With Thanksgiving over, and Christmas and other holidays coming quickly, the city’s premiere food assistance agency is gearing up for what it considers higher-than-expected demand. Rose Majestic of the West Haven Emergency Assistance Taskforce (WHEAT) said the Thanksgiving holiday saw a marked increase this year, and fully expects the demand to continue.
COVID-19 has been the major culprit in the increased demand, with many families of so-called “non-essential services” reeling from state-mandated closures.
Majestic said the Thanksgiving holiday saw a large increase in demand for food.
“There was an increase of about 70 households this year compared to last, which amounted to our highest total,” she said. “We’re unsure of how this will affect the rest of the holiday season since some households concentrate on finding toys and clothes and may not come in for food.”
With the recent uptick in cases for the Coronavirus in Connecticut, Majestic said the agency fully expects the demand to continue well past the holiday season.
“I believe the COVID-19 numbers will still be with us in 2021, at least for the first quarter. January-March are some of our busiest months with people being hit with heating bills and have even less money to spend on food,” she said.
Those looking for toys or clothing for their children will have to depend on other groups. Once part of the WHEAT umbrella, the agency gave up those tasks in favor of concentrating on food distribution. Majestic said groups are doing toy and clothing drives and encouraged families to look for help there.
“We don’t do toy or clothing drives. I believe the West Haven High School still takes care of distributing toys,” she said..
During the COVID period, WHEAT has seen an increase of almost a third over and above what was seen in previous early. The demographics, according to Majestic are varied.
“We’ve seen an average of a 30% increase compared to pre COVID numbers. We see an increase in younger families and individuals: people out of work, who’ve had their hours cut to part time; parents who are staying home with kids and who aren’t at work,” she said. “We also see grandparents who are taking care of their grandchildren during the day while the parents are working. The grandparents need extra food to feed the kids. And, we certainly see our population of seniors and veterans.”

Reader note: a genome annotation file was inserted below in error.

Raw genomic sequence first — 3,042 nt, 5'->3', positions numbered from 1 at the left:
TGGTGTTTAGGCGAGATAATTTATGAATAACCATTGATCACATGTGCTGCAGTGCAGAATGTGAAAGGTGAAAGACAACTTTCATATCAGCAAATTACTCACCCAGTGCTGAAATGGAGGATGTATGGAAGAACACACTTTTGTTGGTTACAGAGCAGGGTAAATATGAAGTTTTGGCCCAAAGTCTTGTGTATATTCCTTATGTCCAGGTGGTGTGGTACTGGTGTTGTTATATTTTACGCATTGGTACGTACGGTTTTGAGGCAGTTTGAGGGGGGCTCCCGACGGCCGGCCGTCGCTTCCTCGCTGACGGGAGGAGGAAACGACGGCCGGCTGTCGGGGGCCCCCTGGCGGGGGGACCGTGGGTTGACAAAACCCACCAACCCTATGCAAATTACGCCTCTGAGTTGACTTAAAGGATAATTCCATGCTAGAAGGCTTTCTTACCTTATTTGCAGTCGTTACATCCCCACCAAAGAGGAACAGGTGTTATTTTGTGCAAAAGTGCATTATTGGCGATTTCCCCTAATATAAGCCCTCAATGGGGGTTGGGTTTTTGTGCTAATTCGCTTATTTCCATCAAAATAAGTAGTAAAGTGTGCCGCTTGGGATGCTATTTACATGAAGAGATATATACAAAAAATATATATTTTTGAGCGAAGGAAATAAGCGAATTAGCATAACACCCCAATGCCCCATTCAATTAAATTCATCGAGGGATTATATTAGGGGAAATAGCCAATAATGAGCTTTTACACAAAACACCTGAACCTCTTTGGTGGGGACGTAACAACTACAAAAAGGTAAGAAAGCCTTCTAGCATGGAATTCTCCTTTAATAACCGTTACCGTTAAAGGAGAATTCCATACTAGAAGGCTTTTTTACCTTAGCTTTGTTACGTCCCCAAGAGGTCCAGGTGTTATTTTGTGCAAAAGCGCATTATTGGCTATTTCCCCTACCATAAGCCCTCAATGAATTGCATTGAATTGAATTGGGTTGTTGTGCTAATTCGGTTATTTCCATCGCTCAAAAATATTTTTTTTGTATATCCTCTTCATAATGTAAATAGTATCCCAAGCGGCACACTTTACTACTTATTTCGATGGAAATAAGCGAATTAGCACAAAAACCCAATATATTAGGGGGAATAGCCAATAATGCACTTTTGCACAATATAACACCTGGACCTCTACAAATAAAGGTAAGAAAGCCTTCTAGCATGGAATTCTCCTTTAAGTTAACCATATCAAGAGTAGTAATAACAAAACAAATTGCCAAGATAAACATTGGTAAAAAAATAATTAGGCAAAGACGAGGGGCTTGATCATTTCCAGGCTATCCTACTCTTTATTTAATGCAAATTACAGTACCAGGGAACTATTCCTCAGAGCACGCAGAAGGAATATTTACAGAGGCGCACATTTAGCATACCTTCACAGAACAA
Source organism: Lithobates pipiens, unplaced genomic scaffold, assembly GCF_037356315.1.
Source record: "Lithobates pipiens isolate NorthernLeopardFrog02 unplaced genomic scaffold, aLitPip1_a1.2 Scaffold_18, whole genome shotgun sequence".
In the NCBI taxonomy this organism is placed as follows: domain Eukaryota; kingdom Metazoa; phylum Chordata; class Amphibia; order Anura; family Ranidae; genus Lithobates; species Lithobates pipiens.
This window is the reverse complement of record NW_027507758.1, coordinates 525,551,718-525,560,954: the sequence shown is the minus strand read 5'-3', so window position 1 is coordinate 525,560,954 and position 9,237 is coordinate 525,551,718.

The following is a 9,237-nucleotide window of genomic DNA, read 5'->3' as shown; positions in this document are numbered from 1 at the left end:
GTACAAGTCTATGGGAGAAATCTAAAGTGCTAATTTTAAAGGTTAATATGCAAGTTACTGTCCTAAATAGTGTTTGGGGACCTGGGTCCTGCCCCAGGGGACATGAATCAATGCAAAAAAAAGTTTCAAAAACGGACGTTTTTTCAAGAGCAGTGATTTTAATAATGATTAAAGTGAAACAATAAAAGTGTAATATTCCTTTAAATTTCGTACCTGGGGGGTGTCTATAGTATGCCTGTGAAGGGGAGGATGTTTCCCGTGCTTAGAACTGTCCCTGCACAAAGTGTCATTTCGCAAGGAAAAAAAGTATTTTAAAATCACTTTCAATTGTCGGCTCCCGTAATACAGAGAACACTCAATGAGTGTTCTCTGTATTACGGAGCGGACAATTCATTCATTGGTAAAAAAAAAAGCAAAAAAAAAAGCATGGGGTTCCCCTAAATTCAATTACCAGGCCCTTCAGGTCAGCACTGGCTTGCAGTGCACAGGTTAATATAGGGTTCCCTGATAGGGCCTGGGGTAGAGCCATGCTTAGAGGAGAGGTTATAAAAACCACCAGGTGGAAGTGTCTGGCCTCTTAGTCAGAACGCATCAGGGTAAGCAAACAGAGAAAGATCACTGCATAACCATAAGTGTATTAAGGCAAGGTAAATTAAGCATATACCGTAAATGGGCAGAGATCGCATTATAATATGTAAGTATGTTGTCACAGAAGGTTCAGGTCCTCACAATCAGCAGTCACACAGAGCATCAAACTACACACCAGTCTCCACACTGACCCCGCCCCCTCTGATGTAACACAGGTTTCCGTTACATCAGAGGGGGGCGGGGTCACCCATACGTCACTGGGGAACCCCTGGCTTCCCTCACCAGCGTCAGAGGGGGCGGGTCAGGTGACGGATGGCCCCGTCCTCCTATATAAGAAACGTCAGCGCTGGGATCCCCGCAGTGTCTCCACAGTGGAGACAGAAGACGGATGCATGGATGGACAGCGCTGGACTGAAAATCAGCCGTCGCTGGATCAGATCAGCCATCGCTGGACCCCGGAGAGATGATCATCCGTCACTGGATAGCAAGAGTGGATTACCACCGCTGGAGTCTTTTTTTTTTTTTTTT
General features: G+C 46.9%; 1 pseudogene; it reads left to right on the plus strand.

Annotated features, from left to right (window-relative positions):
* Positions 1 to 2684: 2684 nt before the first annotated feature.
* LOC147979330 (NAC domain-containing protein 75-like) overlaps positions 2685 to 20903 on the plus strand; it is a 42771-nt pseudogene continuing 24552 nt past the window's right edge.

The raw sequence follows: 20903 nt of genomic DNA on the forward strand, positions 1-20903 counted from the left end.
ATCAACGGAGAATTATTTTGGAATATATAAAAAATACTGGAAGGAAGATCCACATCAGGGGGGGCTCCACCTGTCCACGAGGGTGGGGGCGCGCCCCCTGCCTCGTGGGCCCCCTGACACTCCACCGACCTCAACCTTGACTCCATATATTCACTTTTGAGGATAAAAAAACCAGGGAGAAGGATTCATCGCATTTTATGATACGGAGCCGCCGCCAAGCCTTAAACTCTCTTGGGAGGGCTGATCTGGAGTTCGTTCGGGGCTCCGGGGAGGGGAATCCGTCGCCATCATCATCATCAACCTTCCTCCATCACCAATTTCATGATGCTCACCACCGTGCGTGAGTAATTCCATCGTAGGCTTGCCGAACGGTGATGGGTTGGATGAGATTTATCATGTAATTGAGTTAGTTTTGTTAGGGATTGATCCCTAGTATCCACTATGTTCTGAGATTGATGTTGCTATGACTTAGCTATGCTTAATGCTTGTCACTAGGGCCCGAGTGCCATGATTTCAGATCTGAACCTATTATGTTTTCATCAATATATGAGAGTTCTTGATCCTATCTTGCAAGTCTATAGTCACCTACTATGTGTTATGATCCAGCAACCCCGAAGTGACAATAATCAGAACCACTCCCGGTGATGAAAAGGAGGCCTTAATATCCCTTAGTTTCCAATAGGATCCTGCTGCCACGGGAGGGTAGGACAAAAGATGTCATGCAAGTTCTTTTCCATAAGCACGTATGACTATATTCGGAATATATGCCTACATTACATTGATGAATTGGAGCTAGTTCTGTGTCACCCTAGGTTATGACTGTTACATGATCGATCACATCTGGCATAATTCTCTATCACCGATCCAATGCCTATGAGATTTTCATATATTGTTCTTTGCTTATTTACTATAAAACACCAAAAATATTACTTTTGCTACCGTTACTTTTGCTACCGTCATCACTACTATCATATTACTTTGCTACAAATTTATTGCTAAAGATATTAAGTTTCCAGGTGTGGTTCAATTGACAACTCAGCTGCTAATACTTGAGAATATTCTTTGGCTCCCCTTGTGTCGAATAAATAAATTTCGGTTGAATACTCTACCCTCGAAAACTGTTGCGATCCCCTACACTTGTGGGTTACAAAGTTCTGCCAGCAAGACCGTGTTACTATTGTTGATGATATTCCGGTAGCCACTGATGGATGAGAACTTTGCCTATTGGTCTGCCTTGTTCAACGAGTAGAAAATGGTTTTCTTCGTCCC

Despite the hardships all families seem to be facing of one type or another, the agency head sees that people are trying to help their neighbors. She said food drives have been a big help.
“Food drives have been overwhelming this fall considering the hard times people are experiencing. There really are too many to name without leaving someone else out,” Majestic said. “Many of the businesses still open managed to do food drives as well as some of the civic organizations and to my surprise a few of the schools. I didn’t expect the schools to be in any position to do food drives because of the on and off closing, but some of them did.”
Looking behind the holiday season and into 2021, Majestic is hopeful the new year will bring an end to the pandemic.
“None of us has any idea what will happen next year. Hopefully there will be a vaccine that people feel safe enough taking. How will this affect us? Many households that were coming to WHEAT early in 2020 haven’t been back since the pandemic started. Our hope is that they will feel safe enough to come back, she said.
The chance of a vaccine or end of the virus brings hope that old friends, who have stayed away will return to fill the need the agency has for volunteers, according to Majestic.
“I hope that we’ll turn the corner so that our regular volunteers who couldn’t help out over these last months will feel safe enough to return. We haven’t been taking any new volunteers because we’re trying to keep a tiny bubble of volunteers for safety reasons,” she said finally..